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Gradian & Operation Smile Team Up to Bring Safer Anesthesia to Nicaragua

Oct 10, 2017

Last week marked a major milestone for Gradian: We installed our first UAM in Latin America, and we did it in collaboration with Operation Smile (Operación Sonrisa) – one of the foremost organizations working in global surgery. Through Operación Sonrisa’s new initiative – Surgery for the People – we joined forces on a project to upgrade the anesthesia capacity of two primary hospitals in rural Nicaragua.

The project started with a “train the trainer” workshop at the Johns Hopkins Medicine Simulation Center in Baltimore, where UAM trainer Dr. John Sampson offered a hands-on training course for Surgery for the People’s lead anesthesiologist, Nadia Nabhan. Nadia then made her way back to Nicaragua to accompany the team from Operación Sonrisa and Gradian for the UAM installation and user training.

Like many rural hospitals in Latin America, Siuna and Bonanza Hospitals – located in Nicaragua’s mining triangle – face a wide range of challenges when it comes to delivering safe surgical and anesthesia care. Chief among these challenges are electricity and medical equipment maintenance.

It is in these settings that the UAM is most valuable: it was designed to function seamlessly without electricity, and is supported by a service warranty that guarantees reliable maintenance and repairs. As Operación Sonrisa’s biomedical educator, David Aldrete, acknowledged, the machine is an ideal fit for the hospitals’ needs:

“From the technical point of view, this machine benefits a lot of hospitals in rural and remote areas as is the case of Siuna and Bonanza, because the maintenance that is required for this type of equipment are basic tools and not as specialized as other brands require.”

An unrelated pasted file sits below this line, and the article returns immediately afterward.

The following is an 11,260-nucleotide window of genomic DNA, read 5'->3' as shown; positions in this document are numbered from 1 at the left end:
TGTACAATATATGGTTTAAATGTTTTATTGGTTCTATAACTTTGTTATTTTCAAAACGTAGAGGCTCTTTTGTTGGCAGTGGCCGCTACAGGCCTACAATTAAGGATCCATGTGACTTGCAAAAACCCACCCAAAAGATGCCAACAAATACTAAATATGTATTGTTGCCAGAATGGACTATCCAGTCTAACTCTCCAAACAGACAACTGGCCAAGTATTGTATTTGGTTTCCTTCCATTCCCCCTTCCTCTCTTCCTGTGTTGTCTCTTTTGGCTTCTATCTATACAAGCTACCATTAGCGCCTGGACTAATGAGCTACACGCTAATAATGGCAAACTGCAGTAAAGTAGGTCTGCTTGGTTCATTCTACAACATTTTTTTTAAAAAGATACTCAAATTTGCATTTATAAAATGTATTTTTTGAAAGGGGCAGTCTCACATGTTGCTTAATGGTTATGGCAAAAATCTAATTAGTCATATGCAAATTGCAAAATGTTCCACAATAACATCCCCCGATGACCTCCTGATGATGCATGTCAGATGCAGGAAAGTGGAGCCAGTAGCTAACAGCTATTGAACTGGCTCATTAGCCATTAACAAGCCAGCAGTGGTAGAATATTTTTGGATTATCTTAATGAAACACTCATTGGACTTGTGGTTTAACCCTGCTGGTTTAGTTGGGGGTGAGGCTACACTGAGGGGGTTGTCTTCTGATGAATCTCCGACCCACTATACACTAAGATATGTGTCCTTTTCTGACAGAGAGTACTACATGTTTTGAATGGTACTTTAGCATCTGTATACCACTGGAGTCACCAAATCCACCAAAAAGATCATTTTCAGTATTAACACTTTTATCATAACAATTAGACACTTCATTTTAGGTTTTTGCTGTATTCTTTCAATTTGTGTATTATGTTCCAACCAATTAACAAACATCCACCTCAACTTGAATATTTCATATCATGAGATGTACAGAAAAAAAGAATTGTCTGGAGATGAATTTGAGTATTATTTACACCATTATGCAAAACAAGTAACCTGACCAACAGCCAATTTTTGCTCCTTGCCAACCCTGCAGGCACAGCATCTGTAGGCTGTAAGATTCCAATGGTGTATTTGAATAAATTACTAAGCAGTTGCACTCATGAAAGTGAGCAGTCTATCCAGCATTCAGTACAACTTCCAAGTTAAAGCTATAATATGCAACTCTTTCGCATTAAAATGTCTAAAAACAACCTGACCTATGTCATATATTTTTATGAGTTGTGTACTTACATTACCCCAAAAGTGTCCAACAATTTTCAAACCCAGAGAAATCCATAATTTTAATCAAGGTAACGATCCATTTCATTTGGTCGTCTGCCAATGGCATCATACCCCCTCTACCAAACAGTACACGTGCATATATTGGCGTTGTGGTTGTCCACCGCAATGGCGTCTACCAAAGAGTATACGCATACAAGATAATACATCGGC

Timed to the UAM installations at Siuna and Bonanza was a two-day, centralized product training, which Gradian administers for all new users. Led by Nadia, the course oriented the hospitals’ anesthesia providers on the UAM, including didactic sessions as well as practical sessions in the operating theater. This approach allowed the new users to get comfortable with the UAM in their own setting, with real-time access to a fully-trained clinician.

During one of the training sessions, the operating theater’s power went out, as it is prone to do in low-resource hospitals. But now, with the UAM installed, the hospital staff watched as it continued working without electricity.

One anesthesiologist from Siuna, Dr. Juan Manuel Sánchez, expressed his excitement:

“With this new machine, we will substantially improve the quality and safety of the care of patients receiving anesthesia; the acquisition of this Universal Anesthesia Machine allows us to work in a more efficient way reducing the delays and cancellations of surgeries. Without a doubt, it is a great contribution that the project made for this institution and above all, for the population.”

We look forward to sharing updates on the project as these hospitals begin making use of their new equipment and skills; and we’re grateful for our fantastic partners at Operación Sonrisa for their teamwork and leadership!